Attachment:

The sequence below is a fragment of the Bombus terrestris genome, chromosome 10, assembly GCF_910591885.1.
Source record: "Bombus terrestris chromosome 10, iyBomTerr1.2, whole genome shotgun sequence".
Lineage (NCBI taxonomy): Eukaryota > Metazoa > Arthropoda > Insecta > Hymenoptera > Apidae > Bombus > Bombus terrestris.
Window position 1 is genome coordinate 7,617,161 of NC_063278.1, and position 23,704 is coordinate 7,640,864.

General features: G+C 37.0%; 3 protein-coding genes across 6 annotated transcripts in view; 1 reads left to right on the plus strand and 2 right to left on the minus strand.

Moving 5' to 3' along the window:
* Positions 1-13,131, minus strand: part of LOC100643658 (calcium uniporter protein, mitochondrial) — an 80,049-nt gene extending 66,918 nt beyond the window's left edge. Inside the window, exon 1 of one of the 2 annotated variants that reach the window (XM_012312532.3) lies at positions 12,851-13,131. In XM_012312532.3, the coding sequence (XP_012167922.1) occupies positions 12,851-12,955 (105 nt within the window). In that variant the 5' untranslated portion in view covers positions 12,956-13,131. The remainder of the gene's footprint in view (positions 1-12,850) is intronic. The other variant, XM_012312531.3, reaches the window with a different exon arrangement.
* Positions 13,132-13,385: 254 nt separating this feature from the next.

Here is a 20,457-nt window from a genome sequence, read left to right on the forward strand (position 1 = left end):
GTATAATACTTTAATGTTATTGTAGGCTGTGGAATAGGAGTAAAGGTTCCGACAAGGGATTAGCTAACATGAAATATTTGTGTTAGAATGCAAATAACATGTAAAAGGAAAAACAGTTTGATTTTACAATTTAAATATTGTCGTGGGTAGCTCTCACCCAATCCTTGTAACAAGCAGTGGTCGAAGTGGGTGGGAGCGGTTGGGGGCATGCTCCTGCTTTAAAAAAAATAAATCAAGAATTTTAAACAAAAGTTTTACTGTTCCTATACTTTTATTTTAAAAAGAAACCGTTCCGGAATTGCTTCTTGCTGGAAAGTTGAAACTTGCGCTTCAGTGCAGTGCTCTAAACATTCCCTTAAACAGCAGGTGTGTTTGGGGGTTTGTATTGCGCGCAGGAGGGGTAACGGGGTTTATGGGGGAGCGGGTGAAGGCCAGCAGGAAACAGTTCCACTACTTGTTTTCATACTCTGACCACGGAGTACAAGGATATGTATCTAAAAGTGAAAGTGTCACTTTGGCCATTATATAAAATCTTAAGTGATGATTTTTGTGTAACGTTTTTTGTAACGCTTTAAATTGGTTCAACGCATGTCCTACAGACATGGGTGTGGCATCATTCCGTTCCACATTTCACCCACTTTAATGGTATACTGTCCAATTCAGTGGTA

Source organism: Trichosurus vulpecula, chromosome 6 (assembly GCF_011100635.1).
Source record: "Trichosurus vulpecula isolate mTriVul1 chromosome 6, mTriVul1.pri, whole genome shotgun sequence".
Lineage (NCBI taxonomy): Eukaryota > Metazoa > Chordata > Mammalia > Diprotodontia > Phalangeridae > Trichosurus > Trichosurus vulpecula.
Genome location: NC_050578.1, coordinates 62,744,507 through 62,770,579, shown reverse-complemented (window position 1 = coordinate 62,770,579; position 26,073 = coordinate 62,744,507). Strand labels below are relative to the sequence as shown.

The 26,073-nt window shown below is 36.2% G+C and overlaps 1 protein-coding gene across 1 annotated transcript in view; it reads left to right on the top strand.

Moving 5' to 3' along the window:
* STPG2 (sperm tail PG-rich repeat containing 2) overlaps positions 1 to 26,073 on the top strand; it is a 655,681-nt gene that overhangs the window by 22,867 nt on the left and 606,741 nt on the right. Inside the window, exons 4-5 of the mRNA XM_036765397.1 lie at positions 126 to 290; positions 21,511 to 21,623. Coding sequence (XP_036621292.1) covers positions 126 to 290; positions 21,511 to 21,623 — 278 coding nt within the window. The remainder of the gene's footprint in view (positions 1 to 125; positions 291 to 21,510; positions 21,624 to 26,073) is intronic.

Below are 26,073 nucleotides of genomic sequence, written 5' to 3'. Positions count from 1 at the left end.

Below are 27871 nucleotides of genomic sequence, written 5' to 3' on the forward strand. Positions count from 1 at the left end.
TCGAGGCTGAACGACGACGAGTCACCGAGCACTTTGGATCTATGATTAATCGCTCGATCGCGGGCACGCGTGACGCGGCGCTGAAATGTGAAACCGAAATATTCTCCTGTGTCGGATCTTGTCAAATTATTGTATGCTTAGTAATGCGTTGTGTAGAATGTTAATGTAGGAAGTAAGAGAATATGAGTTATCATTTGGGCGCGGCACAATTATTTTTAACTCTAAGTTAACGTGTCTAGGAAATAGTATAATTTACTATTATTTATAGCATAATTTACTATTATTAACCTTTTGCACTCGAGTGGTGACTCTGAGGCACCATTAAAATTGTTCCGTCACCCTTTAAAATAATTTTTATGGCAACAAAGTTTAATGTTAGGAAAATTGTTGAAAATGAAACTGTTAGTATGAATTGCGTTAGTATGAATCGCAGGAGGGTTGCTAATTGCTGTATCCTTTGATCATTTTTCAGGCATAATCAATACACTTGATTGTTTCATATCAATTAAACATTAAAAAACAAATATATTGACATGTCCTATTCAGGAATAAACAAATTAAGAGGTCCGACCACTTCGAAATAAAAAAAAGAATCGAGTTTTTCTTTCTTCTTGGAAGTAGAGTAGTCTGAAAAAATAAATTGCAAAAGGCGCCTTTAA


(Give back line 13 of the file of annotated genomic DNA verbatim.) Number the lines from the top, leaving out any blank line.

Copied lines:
Lineage (NCBI taxonomy): Eukaryota > Metazoa > Chordata > Mammalia > Diprotodontia > Phalangeridae > Trichosurus > Trichosurus vulpecula.